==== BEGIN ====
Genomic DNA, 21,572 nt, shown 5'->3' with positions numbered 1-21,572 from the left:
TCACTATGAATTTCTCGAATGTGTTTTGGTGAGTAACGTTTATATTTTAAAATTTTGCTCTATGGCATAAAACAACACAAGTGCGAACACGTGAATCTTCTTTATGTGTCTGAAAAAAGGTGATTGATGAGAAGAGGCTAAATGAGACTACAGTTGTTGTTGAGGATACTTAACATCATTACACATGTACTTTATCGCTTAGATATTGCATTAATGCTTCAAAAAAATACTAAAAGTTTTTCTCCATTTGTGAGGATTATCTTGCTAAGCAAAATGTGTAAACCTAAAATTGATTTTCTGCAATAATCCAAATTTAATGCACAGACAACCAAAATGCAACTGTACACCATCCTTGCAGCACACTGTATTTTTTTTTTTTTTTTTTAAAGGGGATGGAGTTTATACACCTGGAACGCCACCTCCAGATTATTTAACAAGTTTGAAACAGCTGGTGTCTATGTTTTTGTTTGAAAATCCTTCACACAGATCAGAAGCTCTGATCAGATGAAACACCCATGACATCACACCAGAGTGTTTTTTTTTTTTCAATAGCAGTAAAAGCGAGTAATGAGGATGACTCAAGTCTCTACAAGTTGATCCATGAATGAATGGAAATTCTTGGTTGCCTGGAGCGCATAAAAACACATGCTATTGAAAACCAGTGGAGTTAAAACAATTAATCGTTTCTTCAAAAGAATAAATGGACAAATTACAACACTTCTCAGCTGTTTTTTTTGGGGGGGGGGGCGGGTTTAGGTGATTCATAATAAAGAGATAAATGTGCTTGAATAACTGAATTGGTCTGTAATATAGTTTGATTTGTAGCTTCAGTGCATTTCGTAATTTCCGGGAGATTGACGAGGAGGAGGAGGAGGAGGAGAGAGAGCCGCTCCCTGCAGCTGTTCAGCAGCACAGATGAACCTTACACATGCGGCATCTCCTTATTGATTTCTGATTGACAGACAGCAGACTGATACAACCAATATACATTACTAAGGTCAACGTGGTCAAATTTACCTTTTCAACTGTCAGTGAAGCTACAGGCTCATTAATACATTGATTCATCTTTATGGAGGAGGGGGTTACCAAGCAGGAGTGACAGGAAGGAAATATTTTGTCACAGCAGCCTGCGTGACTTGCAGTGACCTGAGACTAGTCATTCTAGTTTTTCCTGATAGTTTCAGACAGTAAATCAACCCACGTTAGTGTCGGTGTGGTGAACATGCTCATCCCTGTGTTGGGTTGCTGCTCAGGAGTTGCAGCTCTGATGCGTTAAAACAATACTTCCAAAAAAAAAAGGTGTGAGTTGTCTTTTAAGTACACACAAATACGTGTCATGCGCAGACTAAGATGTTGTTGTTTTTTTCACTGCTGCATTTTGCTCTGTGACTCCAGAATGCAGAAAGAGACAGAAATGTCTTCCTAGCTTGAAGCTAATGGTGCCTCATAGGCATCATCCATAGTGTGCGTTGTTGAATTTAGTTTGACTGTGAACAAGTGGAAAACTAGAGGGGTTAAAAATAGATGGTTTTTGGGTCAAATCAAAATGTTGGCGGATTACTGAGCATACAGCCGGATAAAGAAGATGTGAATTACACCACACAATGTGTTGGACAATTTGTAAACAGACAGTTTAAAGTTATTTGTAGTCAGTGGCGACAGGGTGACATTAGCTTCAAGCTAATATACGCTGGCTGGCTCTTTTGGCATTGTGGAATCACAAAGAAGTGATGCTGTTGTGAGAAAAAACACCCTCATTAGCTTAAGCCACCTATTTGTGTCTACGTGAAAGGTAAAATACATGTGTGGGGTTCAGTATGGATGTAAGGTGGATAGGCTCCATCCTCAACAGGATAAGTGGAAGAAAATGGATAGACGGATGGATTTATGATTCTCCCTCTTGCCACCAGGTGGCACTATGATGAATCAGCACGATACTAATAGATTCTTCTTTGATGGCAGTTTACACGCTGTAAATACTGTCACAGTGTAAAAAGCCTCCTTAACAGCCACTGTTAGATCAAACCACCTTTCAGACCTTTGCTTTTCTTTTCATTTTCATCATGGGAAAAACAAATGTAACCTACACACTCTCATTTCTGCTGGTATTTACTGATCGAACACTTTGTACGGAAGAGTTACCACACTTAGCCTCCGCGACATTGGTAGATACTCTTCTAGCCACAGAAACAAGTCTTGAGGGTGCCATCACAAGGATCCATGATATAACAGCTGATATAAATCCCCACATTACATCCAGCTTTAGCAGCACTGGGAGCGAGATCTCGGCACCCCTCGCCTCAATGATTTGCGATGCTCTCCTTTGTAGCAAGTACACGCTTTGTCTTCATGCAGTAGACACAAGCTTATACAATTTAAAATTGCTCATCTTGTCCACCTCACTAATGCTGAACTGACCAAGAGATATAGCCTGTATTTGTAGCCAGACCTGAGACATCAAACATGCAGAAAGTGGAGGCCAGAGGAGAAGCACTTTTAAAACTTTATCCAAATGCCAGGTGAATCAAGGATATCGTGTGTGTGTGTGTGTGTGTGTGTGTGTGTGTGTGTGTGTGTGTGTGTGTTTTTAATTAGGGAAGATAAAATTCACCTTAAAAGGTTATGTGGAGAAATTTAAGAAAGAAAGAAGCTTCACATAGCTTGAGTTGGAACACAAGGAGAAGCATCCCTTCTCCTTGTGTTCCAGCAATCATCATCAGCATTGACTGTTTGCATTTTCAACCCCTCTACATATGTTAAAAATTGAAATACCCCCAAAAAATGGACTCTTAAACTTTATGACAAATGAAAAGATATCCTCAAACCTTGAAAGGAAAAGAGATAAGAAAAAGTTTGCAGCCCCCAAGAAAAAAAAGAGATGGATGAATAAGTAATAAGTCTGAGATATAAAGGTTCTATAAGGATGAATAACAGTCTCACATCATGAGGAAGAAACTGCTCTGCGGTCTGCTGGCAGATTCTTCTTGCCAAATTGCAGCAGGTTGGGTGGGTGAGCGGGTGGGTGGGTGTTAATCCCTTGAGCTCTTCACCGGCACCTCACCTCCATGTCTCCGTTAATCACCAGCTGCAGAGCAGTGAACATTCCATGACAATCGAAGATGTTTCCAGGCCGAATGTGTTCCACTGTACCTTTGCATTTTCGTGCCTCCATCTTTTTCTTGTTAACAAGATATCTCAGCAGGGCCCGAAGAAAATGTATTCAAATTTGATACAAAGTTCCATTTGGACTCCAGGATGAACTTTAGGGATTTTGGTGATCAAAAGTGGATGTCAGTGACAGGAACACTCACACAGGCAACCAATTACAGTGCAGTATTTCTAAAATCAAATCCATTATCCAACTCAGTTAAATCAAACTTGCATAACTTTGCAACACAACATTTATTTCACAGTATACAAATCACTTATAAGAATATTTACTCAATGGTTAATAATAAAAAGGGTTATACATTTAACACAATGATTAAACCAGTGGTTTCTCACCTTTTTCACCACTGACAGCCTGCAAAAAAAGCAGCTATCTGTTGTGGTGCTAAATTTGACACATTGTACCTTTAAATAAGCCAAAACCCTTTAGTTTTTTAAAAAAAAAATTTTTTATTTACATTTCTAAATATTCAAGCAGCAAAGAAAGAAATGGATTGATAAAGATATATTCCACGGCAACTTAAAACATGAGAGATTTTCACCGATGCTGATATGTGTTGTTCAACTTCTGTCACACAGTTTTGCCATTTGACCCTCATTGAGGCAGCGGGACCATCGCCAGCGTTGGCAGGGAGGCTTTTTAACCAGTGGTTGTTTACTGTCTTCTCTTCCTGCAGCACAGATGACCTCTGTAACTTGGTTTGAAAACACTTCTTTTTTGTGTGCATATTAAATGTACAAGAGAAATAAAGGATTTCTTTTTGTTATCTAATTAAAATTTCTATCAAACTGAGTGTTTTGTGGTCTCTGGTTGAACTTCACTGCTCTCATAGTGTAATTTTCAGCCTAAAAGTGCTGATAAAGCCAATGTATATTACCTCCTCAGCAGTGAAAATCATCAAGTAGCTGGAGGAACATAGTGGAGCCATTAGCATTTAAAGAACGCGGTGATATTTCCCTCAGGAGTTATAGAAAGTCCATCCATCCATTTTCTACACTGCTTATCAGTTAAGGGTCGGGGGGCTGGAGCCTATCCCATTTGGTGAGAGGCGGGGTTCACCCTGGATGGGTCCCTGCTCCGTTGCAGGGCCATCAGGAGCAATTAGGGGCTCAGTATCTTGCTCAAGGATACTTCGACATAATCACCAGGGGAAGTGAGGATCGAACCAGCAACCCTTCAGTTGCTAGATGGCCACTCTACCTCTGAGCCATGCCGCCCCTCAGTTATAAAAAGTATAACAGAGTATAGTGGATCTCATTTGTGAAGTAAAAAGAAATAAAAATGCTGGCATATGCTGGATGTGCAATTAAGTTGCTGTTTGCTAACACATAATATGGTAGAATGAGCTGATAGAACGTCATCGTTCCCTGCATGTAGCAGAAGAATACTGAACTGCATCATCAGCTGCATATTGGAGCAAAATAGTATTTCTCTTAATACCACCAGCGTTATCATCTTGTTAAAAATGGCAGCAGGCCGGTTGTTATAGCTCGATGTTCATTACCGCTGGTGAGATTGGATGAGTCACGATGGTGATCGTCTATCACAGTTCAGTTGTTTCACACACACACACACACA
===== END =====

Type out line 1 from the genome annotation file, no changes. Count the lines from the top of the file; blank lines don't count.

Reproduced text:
Genomic DNA, 21,572 nt, shown 5'->3' with positions numbered 1-21,572 from the left: